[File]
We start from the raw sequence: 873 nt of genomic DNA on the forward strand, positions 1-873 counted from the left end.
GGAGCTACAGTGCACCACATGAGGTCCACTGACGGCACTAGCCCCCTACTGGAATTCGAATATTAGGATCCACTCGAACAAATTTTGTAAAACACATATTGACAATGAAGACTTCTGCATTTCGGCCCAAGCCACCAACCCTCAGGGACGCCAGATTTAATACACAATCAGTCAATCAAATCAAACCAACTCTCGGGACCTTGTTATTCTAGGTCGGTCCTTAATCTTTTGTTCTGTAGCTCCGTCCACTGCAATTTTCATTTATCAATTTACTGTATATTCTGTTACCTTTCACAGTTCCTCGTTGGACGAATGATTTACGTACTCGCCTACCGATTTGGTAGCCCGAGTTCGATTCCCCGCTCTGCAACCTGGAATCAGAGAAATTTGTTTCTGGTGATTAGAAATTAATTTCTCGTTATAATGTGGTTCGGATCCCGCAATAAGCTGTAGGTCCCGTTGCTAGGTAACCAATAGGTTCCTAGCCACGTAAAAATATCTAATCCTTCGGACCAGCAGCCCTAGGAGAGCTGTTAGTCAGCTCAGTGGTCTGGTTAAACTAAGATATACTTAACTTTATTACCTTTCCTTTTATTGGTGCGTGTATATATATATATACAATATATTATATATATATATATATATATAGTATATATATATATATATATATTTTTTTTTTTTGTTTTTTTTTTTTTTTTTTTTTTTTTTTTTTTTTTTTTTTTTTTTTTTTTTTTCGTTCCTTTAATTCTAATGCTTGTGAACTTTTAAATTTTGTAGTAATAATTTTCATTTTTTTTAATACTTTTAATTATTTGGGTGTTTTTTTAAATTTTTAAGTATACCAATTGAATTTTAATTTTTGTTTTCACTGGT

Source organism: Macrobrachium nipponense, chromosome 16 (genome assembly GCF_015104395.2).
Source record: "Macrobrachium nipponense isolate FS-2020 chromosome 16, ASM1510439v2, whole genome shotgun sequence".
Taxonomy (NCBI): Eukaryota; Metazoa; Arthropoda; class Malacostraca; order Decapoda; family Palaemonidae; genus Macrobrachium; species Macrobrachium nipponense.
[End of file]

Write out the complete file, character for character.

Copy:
We start from the raw sequence: 873 nt of genomic DNA on the forward strand, positions 1-873 counted from the left end.
GGAGCTACAGTGCACCACATGAGGTCCACTGACGGCACTAGCCCCCTACTGGAATTCGAATATTAGGATCCACTCGAACAAATTTTGTAAAACACATATTGACAATGAAGACTTCTGCATTTCGGCCCAAGCCACCAACCCTCAGGGACGCCAGATTTAATACACAATCAGTCAATCAAATCAAACCAACTCTCGGGACCTTGTTATTCTAGGTCGGTCCTTAATCTTTTGTTCTGTAGCTCCGTCCACTGCAATTTTCATTTATCAATTTACTGTATATTCTGTTACCTTTCACAGTTCCTCGTTGGACGAATGATTTACGTACTCGCCTACCGATTTGGTAGCCCGAGTTCGATTCCCCGCTCTGCAACCTGGAATCAGAGAAATTTGTTTCTGGTGATTAGAAATTAATTTCTCGTTATAATGTGGTTCGGATCCCGCAATAAGCTGTAGGTCCCGTTGCTAGGTAACCAATAGGTTCCTAGCCACGTAAAAATATCTAATCCTTCGGACCAGCAGCCCTAGGAGAGCTGTTAGTCAGCTCAGTGGTCTGGTTAAACTAAGATATACTTAACTTTATTACCTTTCCTTTTATTGGTGCGTGTATATATATATATACAATATATTATATATATATATATATATATAGTATATATATATATATATATATTTTTTTTTTTTGTTTTTTTTTTTTTTTTTTTTTTTTTTTTTTTTTTTTTTTTTTTTTTTTTTTTCGTTCCTTTAATTCTAATGCTTGTGAACTTTTAAATTTTGTAGTAATAATTTTCATTTTTTTTAATACTTTTAATTATTTGGGTGTTTTTTTAAATTTTTAAGTATACCAATTGAATTTTAATTTTTGTTTTCACTGGT

Source organism: Macrobrachium nipponense, chromosome 16 (genome assembly GCF_015104395.2).
Source record: "Macrobrachium nipponense isolate FS-2020 chromosome 16, ASM1510439v2, whole genome shotgun sequence".
Taxonomy (NCBI): Eukaryota; Metazoa; Arthropoda; class Malacostraca; order Decapoda; family Palaemonidae; genus Macrobrachium; species Macrobrachium nipponense.